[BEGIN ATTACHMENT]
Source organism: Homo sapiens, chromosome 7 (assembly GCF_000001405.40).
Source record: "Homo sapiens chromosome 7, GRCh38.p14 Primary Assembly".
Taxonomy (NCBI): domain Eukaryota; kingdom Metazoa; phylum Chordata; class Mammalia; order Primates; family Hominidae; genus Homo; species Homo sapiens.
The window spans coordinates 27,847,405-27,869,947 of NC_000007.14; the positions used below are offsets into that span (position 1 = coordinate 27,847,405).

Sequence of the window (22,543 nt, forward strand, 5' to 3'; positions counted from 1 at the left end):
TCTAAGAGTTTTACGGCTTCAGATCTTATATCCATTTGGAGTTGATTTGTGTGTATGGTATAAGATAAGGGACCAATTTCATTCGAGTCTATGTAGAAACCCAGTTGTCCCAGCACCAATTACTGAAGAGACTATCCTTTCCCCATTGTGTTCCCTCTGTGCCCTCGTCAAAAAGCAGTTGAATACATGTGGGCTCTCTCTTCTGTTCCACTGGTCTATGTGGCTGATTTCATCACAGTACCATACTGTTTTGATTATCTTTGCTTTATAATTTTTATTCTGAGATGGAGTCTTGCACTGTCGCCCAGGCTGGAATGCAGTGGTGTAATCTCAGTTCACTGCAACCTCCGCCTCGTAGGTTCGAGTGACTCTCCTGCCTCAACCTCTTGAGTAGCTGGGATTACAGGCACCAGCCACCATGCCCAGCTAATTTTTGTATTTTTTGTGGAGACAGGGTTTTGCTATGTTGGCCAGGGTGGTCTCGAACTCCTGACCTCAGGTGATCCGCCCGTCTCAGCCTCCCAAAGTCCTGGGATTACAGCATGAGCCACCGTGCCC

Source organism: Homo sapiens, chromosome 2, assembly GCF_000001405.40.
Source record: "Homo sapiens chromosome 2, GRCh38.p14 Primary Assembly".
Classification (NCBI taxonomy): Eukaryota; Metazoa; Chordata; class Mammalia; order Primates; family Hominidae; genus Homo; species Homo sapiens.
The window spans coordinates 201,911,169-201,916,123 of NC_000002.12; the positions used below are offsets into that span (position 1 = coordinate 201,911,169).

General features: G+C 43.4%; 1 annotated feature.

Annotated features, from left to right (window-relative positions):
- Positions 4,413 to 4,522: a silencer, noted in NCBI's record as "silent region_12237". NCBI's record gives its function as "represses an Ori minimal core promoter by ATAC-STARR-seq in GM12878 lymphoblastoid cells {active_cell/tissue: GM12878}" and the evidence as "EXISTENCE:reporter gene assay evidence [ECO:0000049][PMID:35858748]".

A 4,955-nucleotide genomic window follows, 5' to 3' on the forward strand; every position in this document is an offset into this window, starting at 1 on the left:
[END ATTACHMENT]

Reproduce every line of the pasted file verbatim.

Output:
Source organism: Homo sapiens, chromosome 7 (assembly GCF_000001405.40).
Source record: "Homo sapiens chromosome 7, GRCh38.p14 Primary Assembly".
Taxonomy (NCBI): domain Eukaryota; kingdom Metazoa; phylum Chordata; class Mammalia; order Primates; family Hominidae; genus Homo; species Homo sapiens.
The window spans coordinates 27,847,405-27,869,947 of NC_000007.14; the positions used below are offsets into that span (position 1 = coordinate 27,847,405).

Sequence of the window (22,543 nt, forward strand, 5' to 3'; positions counted from 1 at the left end):
TCTAAGAGTTTTACGGCTTCAGATCTTATATCCATTTGGAGTTGATTTGTGTGTATGGTATAAGATAAGGGACCAATTTCATTCGAGTCTATGTAGAAACCCAGTTGTCCCAGCACCAATTACTGAAGAGACTATCCTTTCCCCATTGTGTTCCCTCTGTGCCCTCGTCAAAAAGCAGTTGAATACATGTGGGCTCTCTCTTCTGTTCCACTGGTCTATGTGGCTGATTTCATCACAGTACCATACTGTTTTGATTATCTTTGCTTTATAATTTTTATTCTGAGATGGAGTCTTGCACTGTCGCCCAGGCTGGAATGCAGTGGTGTAATCTCAGTTCACTGCAACCTCCGCCTCGTAGGTTCGAGTGACTCTCCTGCCTCAACCTCTTGAGTAGCTGGGATTACAGGCACCAGCCACCATGCCCAGCTAATTTTTGTATTTTTTGTGGAGACAGGGTTTTGCTATGTTGGCCAGGGTGGTCTCGAACTCCTGACCTCAGGTGATCCGCCCGTCTCAGCCTCCCAAAGTCCTGGGATTACAGCATGAGCCACCGTGCCC

Source organism: Homo sapiens, chromosome 2, assembly GCF_000001405.40.
Source record: "Homo sapiens chromosome 2, GRCh38.p14 Primary Assembly".
Classification (NCBI taxonomy): Eukaryota; Metazoa; Chordata; class Mammalia; order Primates; family Hominidae; genus Homo; species Homo sapiens.
The window spans coordinates 201,911,169-201,916,123 of NC_000002.12; the positions used below are offsets into that span (position 1 = coordinate 201,911,169).

General features: G+C 43.4%; 1 annotated feature.

Annotated features, from left to right (window-relative positions):
- Positions 4,413 to 4,522: a silencer, noted in NCBI's record as "silent region_12237". NCBI's record gives its function as "represses an Ori minimal core promoter by ATAC-STARR-seq in GM12878 lymphoblastoid cells {active_cell/tissue: GM12878}" and the evidence as "EXISTENCE:reporter gene assay evidence [ECO:0000049][PMID:35858748]".

A 4,955-nucleotide genomic window follows, 5' to 3' on the forward strand; every position in this document is an offset into this window, starting at 1 on the left: